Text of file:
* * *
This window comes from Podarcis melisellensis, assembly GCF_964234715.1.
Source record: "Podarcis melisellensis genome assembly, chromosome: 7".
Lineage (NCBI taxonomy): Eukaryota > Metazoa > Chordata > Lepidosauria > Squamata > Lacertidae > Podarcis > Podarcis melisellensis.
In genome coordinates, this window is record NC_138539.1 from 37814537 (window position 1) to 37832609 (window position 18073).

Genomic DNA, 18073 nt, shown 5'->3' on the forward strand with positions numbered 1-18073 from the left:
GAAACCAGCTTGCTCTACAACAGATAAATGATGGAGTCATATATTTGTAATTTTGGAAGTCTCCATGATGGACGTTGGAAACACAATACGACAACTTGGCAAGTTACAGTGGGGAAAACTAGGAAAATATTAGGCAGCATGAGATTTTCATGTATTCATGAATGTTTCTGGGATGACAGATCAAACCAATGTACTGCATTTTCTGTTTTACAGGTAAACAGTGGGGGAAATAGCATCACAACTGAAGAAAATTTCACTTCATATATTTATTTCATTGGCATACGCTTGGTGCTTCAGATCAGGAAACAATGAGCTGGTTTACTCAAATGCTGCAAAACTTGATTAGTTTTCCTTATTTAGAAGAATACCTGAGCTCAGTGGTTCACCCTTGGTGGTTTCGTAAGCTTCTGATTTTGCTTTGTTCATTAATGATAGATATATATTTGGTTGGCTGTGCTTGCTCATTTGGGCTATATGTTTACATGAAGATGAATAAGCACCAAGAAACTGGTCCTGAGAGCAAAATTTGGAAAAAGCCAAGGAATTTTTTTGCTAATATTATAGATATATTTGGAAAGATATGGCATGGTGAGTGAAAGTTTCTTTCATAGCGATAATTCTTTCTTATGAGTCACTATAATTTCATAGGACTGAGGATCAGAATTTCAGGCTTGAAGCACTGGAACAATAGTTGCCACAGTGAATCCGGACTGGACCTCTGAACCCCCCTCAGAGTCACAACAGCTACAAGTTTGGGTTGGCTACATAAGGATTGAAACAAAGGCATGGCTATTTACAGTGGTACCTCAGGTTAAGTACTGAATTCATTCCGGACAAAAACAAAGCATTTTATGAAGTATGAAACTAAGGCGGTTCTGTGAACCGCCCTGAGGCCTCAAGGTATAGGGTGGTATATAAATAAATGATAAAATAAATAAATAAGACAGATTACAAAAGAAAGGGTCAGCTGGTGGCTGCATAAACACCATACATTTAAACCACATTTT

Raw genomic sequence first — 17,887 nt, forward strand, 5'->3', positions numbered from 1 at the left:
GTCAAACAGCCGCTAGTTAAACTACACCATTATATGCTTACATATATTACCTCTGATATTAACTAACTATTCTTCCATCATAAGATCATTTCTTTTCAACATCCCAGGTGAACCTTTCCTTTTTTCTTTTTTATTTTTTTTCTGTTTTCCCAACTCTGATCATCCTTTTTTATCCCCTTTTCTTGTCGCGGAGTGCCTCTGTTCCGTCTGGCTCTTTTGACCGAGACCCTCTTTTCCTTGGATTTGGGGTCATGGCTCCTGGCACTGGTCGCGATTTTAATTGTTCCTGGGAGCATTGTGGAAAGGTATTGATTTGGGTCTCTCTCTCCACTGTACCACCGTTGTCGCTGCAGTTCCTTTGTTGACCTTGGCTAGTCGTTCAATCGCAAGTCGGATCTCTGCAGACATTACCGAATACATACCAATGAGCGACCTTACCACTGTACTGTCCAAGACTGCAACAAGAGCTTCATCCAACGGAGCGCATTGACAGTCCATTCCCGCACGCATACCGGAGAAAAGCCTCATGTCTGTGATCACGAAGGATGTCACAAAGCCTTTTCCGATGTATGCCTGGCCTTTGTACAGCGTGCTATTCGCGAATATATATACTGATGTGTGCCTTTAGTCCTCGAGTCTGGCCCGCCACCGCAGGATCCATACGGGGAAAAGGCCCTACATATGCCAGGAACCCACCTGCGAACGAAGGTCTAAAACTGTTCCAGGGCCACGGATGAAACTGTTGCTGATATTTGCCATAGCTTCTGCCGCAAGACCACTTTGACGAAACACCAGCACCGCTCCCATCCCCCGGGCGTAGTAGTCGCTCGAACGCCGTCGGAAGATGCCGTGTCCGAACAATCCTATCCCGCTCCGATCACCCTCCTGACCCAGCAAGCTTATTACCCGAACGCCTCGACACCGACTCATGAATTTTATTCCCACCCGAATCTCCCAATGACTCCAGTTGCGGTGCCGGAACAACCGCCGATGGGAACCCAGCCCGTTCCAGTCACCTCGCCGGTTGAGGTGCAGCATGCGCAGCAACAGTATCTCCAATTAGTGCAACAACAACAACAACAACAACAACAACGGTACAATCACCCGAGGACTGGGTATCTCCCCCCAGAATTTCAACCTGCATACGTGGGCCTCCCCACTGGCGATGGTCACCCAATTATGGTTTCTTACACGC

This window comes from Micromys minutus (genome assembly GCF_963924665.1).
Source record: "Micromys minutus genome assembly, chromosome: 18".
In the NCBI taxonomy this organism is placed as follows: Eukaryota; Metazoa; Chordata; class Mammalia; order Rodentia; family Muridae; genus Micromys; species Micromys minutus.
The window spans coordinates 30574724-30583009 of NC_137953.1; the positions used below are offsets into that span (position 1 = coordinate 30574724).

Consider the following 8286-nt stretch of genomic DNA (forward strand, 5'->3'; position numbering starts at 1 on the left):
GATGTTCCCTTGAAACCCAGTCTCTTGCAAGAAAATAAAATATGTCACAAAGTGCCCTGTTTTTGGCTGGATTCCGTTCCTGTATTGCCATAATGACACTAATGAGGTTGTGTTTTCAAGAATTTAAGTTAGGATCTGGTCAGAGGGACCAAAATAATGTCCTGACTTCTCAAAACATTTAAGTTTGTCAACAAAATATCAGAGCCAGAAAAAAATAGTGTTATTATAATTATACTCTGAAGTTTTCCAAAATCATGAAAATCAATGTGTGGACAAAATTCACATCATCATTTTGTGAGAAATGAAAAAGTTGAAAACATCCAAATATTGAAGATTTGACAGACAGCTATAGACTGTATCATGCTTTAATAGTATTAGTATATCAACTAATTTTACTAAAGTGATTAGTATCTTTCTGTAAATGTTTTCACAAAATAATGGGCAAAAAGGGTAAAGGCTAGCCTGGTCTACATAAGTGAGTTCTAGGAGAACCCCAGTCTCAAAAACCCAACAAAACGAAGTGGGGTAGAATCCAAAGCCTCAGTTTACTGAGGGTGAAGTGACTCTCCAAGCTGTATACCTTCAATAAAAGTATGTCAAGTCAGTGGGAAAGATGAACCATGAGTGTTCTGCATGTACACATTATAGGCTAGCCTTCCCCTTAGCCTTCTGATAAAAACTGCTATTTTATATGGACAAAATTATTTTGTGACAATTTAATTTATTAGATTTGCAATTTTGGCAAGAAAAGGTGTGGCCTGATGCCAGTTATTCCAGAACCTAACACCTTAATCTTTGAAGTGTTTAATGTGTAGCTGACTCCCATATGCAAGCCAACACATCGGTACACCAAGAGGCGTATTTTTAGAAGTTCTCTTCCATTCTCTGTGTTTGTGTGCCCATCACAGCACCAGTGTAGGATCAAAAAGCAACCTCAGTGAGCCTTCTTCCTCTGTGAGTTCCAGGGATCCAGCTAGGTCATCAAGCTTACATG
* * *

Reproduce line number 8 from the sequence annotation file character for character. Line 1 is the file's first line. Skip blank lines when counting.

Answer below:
GTCAAACAGCCGCTAGTTAAACTACACCATTATATGCTTACATATATTACCTCTGATATTAACTAACTATTCTTCCATCATAAGATCATTTCTTTTCAACATCCCAGGTGAACCTTTCCTTTTTTCTTTTTTATTTTTTTTCTGTTTTCCCAACTCTGATCATCCTTTTTTATCCCCTTTTCTTGTCGCGGAGTGCCTCTGTTCCGTCTGGCTCTTTTGACCGAGACCCTCTTTTCCTTGGATTTGGGGTCATGGCTCCTGGCACTGGTCGCGATTTTAATTGTTCCTGGGAGCATTGTGGAAAGGTATTGATTTGGGTCTCTCTCTCCACTGTACCACCGTTGTCGCTGCAGTTCCTTTGTTGACCTTGGCTAGTCGTTCAATCGCAAGTCGGATCTCTGCAGACATTACCGAATACATACCAATGAGCGACCTTACCACTGTACTGTCCAAGACTGCAACAAGAGCTTCATCCAACGGAGCGCATTGACAGTCCATTCCCGCACGCATACCGGAGAAAAGCCTCATGTCTGTGATCACGAAGGATGTCACAAAGCCTTTTCCGATGTATGCCTGGCCTTTGTACAGCGTGCTATTCGCGAATATATATACTGATGTGTGCCTTTAGTCCTCGAGTCTGGCCCGCCACCGCAGGATCCATACGGGGAAAAGGCCCTACATATGCCAGGAACCCACCTGCGAACGAAGGTCTAAAACTGTTCCAGGGCCACGGATGAAACTGTTGCTGATATTTGCCATAGCTTCTGCCGCAAGACCACTTTGACGAAACACCAGCACCGCTCCCATCCCCCGGGCGTAGTAGTCGCTCGAACGCCGTCGGAAGATGCCGTGTCCGAACAATCCTATCCCGCTCCGATCACCCTCCTGACCCAGCAAGCTTATTACCCGAACGCCTCGACACCGACTCATGAATTTTATTCCCACCCGAATCTCCCAATGACTCCAGTTGCGGTGCCGGAACAACCGCCGATGGGAACCCAGCCCGTTCCAGTCACCTCGCCGGTTGAGGTGCAGCATGCGCAGCAACAGTATCTCCAATTAGTGCAACAACAACAACAACAACAACAACAACGGTACAATCACCCGAGGACTGGGTATCTCCCCCCAGAATTTCAACCTGCATACGTGGGCCTCCCCACTGGCGATGGTCACCCAATTATGGTTTCTTACACGC